Friday, September 26, 2008

An Open Letter to A Palestinian Child

Dear Sahmeha,

I’m writing you because your 12-year-old big brown eyes and serious mouth have made me feel as though there is something I need to explain. That questioning look of yours has made me wonder if I am not living up to the bargain I struck when I came to live in At-Tuwani.

When I arrived back in At-Tuwani after two months in the United States it wasn’t just my limited Arabic that prevented me from expressing how happy I was to see you. It was the beginning of June, just starting to become unbearably hot and dry, and you and your younger sisters came to visit with us on our patio. You sat down on the chair next to me, offered me your hand to shake and made me promise to come to your house for tea the next day. I know adults aren’t supposed to say things like this, but your parents would have been so proud to see you! My heart swelled and all of the reasons that I love my work and I love living in your village rushed in and filled me up. I know I smiled like a fool because you made me so happy. And then, Sahmeha, you said the words that have slain me.

“While you were in America, there were many, big problems in Tuwani.”

You told me the story of one of Tuwani’s worst days in recent memory. It was May 2nd, my birthday, and settlers came into at-Tuwani and attacked several of your neighbors. You and I both know what happened, so I wont write of it here. But Sahmeha, I pray that you forget the fear you described to me. Though I’ve heard many different tellings of the events of that day, your account was by far the most haunting. I want for you to forget everything that you told me - how you and your cousins ran back home, how you hid in your house, how you watched as Israelis settlers and soldiers hit people you love. I’d erase all of it, but I know neither one us can forget.

It’s September now and I’m once again far away from you for a spell. I keep thinking about how your father tells us that he is working hard to tell the stories of At-Tuwani under Israeli occupation. I know how right he is. The stories of what happens in your home every day are important and precious. Still, I can’t figure how to describe what the situation. Sometimes I’m feel as though I’m in a glass telephone booth, surrounded by raging violence. I’m trapped inside and I can’t do anything to help my friends outside. All I can do is yell down the line and hope someone is listening.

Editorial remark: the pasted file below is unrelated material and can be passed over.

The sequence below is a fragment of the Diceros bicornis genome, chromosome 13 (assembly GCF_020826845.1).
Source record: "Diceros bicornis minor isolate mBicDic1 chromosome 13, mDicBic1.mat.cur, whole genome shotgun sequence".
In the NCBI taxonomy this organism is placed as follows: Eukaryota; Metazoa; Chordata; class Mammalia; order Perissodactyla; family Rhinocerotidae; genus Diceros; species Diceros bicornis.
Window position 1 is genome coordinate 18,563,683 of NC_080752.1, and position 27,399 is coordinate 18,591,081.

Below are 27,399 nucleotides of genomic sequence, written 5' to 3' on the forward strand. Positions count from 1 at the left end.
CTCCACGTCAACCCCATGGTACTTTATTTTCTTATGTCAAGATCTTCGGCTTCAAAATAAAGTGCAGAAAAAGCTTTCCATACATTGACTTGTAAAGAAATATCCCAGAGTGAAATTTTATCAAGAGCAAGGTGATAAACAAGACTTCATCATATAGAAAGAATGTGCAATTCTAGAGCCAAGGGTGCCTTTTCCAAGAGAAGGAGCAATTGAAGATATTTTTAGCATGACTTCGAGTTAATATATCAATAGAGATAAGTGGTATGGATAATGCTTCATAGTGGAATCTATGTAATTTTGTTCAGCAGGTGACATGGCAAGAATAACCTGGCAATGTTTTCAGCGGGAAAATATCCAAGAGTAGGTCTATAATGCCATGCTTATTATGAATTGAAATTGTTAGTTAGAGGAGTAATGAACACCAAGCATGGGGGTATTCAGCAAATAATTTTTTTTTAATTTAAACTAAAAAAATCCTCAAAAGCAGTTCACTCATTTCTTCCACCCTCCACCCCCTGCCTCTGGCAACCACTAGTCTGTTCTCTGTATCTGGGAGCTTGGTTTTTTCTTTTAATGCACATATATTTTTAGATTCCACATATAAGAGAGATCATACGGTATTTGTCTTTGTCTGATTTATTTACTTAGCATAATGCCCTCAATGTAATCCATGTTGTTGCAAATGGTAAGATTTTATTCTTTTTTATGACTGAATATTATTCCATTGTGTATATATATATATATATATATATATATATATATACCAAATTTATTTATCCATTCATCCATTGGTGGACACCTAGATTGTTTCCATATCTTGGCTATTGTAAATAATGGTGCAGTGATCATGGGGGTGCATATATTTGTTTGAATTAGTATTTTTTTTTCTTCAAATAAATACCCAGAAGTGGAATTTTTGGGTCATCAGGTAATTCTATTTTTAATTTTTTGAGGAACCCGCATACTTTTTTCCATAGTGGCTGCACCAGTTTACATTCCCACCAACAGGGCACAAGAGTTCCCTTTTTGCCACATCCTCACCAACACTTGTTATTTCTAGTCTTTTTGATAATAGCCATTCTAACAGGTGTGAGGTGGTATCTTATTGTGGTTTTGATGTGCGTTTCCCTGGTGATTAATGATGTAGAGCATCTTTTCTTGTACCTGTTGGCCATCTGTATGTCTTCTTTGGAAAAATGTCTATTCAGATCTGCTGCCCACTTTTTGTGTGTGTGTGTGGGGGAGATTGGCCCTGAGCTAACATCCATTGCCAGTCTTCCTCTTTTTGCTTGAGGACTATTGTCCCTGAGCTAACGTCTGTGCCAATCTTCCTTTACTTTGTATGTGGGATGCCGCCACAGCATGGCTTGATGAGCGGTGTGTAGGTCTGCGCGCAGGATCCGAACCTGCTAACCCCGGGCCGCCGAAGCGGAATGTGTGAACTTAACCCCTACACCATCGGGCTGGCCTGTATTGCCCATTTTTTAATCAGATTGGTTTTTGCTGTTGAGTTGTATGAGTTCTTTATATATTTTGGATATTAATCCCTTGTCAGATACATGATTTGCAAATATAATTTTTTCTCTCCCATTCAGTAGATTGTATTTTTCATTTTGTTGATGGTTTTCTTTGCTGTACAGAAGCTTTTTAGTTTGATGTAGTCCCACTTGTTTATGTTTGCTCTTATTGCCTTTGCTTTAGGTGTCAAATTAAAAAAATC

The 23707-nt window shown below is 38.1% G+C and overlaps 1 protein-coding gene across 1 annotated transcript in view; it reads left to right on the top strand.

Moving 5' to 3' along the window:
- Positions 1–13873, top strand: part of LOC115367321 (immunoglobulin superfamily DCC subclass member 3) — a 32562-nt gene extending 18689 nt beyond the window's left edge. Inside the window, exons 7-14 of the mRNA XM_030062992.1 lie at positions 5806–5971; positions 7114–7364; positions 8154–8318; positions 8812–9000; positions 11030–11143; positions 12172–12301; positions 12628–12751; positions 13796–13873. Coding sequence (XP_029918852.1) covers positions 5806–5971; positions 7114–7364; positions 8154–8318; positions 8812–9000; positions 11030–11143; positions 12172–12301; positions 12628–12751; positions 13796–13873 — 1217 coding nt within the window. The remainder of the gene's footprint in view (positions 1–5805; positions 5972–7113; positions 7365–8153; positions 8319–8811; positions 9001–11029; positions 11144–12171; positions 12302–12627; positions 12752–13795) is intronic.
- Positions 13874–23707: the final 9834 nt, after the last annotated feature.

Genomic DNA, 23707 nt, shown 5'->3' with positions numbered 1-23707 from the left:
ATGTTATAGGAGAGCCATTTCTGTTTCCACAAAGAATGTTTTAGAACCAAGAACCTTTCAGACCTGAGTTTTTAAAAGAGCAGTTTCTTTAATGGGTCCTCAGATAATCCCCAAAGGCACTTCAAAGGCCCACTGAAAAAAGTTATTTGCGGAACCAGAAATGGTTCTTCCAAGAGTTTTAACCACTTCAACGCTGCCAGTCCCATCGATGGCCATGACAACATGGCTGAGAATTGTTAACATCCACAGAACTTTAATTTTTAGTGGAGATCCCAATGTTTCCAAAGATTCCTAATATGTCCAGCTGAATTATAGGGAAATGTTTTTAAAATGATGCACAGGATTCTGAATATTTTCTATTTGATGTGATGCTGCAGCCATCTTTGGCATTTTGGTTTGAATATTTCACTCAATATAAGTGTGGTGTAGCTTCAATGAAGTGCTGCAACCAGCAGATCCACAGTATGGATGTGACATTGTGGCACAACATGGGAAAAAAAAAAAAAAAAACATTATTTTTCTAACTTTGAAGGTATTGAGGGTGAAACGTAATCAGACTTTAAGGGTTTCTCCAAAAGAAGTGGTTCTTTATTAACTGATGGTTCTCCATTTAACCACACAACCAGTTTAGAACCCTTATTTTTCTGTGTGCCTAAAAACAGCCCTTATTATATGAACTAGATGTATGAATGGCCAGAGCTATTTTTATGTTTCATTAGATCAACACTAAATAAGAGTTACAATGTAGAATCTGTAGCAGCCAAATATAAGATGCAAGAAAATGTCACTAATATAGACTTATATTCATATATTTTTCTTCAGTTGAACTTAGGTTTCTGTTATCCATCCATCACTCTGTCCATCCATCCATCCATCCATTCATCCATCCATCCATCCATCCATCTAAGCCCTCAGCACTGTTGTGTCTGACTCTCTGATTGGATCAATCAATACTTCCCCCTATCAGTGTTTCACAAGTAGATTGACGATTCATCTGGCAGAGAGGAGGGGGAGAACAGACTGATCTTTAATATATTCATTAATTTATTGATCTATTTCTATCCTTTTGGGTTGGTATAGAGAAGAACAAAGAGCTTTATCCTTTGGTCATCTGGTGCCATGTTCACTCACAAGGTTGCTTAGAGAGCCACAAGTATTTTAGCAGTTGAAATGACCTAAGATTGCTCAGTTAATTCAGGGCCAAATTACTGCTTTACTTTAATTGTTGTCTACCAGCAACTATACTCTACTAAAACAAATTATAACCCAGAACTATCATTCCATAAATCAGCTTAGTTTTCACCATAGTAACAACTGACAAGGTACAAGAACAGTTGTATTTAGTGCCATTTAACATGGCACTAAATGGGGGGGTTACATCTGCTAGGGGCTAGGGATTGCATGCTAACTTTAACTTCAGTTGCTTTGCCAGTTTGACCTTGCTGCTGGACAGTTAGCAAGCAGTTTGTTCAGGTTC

I know how my feelings pale to nothing in comparison for what you hold for each other, in the face this injustice and violence that sickens me, it’s only my affection for you and your family feels solid and describable. When am I away from Palestine, daily life in at-Tuwani seems so far away. My memories of the terrible things experienced by you and your parents - the stones thrown and the bullets shot by Israeli settlers, the closures, arrests, and harassment at the hands of Israeli army, the uncertainty that constantly lurks- start to blurr.. They linger like a half remembered nightmare that is scarier in waking than sleeping. This letter to you is the only thing that I can put on the page.

I want to tell you that I love you and that I’m trying. You, your family, and the rest of At-Tuwani have given me a gift - the privilege of living in your community. You’ve extended so much kindness and hospitality to me. I will do my best to tell to tell your stories while I’m away. In the meantime, Sahmeha, I know that while I am away many bad things will happen in Tuwani. There will still be big problems. And you are in good hands. Your mother, your father, your grandmother, and your aunts and uncles are taking good care of you. Take care of them too.

I can’t wait until I see you again.

With love and gratitude,


Anonymous said...

Sahmeha, my habibti!

Bob Birch said...

I was in Susiya tent village in June, experienced the hospitality you speak of, and saw evidence of settler violence. Like you, my thoughts are often with these wonderful people.
I wish you health and strength to keep up your good work.
Bob Birch ISM